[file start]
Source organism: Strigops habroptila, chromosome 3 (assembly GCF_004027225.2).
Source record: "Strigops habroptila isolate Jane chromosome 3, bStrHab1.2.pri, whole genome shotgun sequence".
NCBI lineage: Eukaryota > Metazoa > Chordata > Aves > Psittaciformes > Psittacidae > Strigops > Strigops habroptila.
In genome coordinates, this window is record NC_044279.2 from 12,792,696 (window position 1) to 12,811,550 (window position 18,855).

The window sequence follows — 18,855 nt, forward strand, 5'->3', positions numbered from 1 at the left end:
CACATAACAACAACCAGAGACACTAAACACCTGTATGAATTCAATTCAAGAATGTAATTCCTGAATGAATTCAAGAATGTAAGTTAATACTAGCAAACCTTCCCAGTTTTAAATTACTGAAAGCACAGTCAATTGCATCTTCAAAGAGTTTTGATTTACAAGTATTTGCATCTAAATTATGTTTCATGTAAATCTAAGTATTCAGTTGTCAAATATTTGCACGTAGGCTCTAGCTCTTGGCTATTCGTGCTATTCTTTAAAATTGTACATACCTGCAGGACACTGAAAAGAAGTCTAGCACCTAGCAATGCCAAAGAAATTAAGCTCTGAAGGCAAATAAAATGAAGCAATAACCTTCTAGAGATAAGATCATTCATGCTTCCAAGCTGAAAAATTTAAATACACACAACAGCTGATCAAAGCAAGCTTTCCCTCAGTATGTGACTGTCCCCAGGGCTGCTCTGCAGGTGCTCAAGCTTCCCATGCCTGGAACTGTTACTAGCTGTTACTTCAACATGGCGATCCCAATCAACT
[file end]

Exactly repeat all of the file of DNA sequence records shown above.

Source organism: Strigops habroptila, chromosome 3 (assembly GCF_004027225.2).
Source record: "Strigops habroptila isolate Jane chromosome 3, bStrHab1.2.pri, whole genome shotgun sequence".
NCBI lineage: Eukaryota > Metazoa > Chordata > Aves > Psittaciformes > Psittacidae > Strigops > Strigops habroptila.
In genome coordinates, this window is record NC_044279.2 from 12,792,696 (window position 1) to 12,811,550 (window position 18,855).

The window sequence follows — 18,855 nt, forward strand, 5'->3', positions numbered from 1 at the left end:
CACATAACAACAACCAGAGACACTAAACACCTGTATGAATTCAATTCAAGAATGTAATTCCTGAATGAATTCAAGAATGTAAGTTAATACTAGCAAACCTTCCCAGTTTTAAATTACTGAAAGCACAGTCAATTGCATCTTCAAAGAGTTTTGATTTACAAGTATTTGCATCTAAATTATGTTTCATGTAAATCTAAGTATTCAGTTGTCAAATATTTGCACGTAGGCTCTAGCTCTTGGCTATTCGTGCTATTCTTTAAAATTGTACATACCTGCAGGACACTGAAAAGAAGTCTAGCACCTAGCAATGCCAAAGAAATTAAGCTCTGAAGGCAAATAAAATGAAGCAATAACCTTCTAGAGATAAGATCATTCATGCTTCCAAGCTGAAAAATTTAAATACACACAACAGCTGATCAAAGCAAGCTTTCCCTCAGTATGTGACTGTCCCCAGGGCTGCTCTGCAGGTGCTCAAGCTTCCCATGCCTGGAACTGTTACTAGCTGTTACTTCAACATGGCGATCCCAATCAACT